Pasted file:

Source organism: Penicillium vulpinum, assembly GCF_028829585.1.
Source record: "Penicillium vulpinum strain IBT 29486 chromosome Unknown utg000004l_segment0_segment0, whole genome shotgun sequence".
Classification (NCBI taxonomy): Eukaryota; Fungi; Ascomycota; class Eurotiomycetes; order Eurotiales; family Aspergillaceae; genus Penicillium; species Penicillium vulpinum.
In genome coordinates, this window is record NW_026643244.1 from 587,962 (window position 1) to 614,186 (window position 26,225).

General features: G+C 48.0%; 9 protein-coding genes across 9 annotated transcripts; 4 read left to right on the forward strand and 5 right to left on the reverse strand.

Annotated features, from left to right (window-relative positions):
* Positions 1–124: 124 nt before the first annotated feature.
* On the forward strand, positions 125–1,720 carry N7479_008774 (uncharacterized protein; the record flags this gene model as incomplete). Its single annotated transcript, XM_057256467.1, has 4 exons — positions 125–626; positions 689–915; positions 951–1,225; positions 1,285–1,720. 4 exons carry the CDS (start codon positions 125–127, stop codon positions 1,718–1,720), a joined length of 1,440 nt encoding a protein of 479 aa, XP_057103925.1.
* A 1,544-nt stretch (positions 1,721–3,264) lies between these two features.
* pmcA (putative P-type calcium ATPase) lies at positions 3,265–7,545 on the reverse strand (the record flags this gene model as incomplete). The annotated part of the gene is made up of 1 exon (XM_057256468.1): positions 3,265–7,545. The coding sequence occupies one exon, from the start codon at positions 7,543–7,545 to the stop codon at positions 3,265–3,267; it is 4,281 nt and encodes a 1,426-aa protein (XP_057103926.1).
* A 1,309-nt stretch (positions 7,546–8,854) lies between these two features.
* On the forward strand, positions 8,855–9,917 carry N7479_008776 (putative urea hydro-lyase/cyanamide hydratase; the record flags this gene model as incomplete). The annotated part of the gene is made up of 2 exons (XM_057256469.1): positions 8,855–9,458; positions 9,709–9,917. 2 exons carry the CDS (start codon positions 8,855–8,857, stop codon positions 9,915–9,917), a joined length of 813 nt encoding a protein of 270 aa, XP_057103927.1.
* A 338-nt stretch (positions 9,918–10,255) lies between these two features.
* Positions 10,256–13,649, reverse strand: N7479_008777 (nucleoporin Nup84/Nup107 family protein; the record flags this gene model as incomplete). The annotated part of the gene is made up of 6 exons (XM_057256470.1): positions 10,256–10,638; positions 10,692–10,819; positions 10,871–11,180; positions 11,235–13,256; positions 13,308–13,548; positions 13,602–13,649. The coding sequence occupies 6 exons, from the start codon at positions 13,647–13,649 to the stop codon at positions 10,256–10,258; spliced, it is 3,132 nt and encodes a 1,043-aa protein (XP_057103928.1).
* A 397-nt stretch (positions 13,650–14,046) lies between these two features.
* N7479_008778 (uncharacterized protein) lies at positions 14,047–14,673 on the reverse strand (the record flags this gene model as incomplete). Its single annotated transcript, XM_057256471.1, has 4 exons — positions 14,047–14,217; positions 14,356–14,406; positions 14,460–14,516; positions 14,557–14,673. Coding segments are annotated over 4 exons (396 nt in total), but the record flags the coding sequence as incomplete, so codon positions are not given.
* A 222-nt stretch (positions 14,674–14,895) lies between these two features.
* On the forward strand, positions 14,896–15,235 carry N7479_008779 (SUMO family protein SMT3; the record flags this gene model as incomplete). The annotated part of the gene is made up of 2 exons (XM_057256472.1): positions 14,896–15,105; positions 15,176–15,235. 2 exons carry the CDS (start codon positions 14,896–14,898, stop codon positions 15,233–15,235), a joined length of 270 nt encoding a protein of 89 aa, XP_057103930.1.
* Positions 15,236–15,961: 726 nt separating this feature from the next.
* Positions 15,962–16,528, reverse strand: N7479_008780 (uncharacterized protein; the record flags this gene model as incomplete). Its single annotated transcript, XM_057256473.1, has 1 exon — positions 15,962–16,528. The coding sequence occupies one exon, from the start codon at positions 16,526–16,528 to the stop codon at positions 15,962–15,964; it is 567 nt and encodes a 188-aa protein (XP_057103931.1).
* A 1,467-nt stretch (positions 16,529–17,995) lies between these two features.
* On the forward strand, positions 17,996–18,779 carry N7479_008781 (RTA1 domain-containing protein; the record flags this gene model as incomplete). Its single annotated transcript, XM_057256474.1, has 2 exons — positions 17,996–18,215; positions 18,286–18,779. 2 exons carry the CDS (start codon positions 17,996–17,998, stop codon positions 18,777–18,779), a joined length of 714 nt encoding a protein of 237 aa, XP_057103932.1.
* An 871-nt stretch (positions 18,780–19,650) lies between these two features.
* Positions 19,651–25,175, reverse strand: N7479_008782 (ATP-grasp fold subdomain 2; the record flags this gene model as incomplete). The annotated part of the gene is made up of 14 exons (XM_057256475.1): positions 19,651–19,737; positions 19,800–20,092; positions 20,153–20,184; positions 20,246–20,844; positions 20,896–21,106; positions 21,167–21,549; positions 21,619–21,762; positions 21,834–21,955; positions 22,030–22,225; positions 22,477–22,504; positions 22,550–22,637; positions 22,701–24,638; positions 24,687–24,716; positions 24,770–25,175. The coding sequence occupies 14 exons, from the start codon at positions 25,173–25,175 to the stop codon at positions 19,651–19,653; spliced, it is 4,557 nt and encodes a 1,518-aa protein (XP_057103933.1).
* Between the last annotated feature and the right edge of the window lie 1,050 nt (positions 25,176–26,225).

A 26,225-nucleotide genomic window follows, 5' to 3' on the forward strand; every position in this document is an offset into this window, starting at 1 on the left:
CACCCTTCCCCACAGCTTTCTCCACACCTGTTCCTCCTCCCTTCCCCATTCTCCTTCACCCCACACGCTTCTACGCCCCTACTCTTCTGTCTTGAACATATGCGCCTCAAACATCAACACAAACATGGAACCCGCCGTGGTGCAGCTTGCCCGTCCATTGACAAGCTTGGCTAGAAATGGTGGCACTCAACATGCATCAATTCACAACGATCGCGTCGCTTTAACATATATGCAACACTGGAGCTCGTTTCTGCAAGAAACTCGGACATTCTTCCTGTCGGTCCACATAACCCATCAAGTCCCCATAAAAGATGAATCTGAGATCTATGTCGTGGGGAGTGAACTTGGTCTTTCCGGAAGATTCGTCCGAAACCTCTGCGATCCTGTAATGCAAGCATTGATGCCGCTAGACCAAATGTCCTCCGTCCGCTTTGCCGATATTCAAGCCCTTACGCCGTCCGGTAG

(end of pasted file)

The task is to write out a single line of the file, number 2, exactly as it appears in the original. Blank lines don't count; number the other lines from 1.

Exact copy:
Source record: "Penicillium vulpinum strain IBT 29486 chromosome Unknown utg000004l_segment0_segment0, whole genome shotgun sequence".